The Metro Council called both the Kentucky league of Cities (KLC) and Kentucky Association of Counties (KACo) to explain the scandals that had been brought to light by the Lexington Herald Leader. Council members Downard (District 16) and Hamilton (District 5) along with others pushed representatives for examples of how the two organizations were fixing reported problems and how they would avoid future scandals. Earlier this month, State Auditor Crit Luallen released her report on waste, fraud and abuse within KLC. In response to this report, Councilman Downard proposed a resolution calling for the reduction of dues by half and for Metro Government to seek approximately $40,000 in previous dues back from KLC. Metro Mayor Abramson sits on the board for KLC and has failed to call for such action, instead opting to keep the review in-house.

All the positive stuff or whatever is after the jump, in case you want to read about it…

Read more…

Smartest Newspaper Typo In Several Weeks

At first I thought this Courier-Journal headline typo was funny. Then the realization hit me: it’s not a typo at all. Kentucky’s budget is so screwed (one hundred million trillion dollar shortfall) and we’re so broke that there’s no way we can afford the entire word:


“udget” indeed.

That’s all we’ve got. Cause we’re not going to be able to afford a “B” any time soon.

Oh, Hey, It’s Jerry Abramson’s Year-End Top 10

Mayor McCheese Jerry Abramson is trotting out this thing called “Top 10 Accomplishments of 2009″ which his office embargoed until now because, you know, this information is so terribly time-sensitive.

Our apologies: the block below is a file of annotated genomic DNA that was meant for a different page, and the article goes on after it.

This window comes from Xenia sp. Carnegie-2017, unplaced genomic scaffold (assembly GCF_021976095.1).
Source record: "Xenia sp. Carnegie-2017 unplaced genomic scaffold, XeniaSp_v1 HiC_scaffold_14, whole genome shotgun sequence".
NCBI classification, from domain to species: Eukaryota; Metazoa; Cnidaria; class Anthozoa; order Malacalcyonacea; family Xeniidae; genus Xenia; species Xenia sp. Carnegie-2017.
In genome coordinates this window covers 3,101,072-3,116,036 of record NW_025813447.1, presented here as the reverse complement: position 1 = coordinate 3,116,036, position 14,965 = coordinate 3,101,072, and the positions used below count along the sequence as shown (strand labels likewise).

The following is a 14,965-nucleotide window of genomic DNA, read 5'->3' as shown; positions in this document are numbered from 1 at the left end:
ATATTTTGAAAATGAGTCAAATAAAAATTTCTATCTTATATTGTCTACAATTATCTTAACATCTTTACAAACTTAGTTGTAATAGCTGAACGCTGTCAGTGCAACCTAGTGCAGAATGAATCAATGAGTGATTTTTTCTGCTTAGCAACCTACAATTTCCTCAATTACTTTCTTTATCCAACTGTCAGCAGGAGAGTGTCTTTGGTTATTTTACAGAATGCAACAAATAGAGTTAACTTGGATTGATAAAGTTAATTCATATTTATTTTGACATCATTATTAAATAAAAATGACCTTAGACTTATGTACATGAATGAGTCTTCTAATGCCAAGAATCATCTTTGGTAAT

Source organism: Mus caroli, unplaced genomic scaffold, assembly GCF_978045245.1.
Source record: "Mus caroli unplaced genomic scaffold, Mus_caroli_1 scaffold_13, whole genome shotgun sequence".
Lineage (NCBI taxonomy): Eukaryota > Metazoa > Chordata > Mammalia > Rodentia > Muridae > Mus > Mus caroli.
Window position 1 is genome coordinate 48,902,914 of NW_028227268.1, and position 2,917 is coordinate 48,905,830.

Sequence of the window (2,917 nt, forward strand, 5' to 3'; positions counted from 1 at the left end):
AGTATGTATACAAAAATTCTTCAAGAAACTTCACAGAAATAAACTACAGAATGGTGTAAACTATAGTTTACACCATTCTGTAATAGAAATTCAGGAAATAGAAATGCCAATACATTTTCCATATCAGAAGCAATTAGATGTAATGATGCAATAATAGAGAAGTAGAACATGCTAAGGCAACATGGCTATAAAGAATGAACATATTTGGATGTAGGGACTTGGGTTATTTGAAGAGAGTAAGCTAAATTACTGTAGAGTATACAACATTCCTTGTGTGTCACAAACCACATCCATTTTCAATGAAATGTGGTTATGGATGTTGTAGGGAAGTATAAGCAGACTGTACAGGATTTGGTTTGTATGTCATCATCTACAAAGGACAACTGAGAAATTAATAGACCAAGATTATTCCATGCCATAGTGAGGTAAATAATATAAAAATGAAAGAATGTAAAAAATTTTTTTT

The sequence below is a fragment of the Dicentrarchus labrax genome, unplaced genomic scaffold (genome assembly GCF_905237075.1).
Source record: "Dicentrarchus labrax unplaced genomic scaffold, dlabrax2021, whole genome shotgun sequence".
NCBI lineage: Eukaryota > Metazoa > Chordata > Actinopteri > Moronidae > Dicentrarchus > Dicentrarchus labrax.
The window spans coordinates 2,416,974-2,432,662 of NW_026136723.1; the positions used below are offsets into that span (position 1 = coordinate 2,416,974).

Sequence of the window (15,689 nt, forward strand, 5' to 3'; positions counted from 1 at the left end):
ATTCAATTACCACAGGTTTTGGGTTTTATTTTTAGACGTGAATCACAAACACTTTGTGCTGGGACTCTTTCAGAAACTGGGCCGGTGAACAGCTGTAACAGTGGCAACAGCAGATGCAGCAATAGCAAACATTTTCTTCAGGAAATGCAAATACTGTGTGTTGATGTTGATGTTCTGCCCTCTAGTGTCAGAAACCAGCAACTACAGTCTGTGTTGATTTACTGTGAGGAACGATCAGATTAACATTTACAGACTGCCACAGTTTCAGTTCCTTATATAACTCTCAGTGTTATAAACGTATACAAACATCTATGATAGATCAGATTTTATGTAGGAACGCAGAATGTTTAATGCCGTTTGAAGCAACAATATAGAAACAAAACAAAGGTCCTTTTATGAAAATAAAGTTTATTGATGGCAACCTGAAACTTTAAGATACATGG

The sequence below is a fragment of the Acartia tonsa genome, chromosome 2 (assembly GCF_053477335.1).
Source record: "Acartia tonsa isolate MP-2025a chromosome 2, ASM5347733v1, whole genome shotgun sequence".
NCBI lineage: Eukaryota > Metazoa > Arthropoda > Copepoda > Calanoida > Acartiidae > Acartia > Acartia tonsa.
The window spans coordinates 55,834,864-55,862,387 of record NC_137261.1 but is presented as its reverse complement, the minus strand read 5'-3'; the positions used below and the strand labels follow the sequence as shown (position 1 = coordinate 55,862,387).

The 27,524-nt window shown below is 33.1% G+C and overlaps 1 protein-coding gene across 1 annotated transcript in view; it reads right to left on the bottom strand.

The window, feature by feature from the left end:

They’ve even included a fancy graphic:


So let’s take a look at his, um, “accomplishments” – k? Here they are, straight from the press release:

  1. New jobs for Louisville – GE Appliance Park announced plans for 830 new jobs to build “green” appliances, Ford Motor Company will invest in new fuel-efficient vehicles at its Louisville plants and RecoverCare will move its corporate headquarters from Philadelphia to Louisville.
  2. Overcoming disasters – From the January ice storm to the August flash flood to the global economic recession that sapped city tax revenues, the city was battered and bruised. But with hard work and determination, Louisville quickly pulled itself back together.
  3. Decreasing crime rates – Louisville saw a 12 percent decrease in violent crime and an 8.5 percent decrease in property crime rates from the previous year, the largest declines in seven years based on preliminary numbers.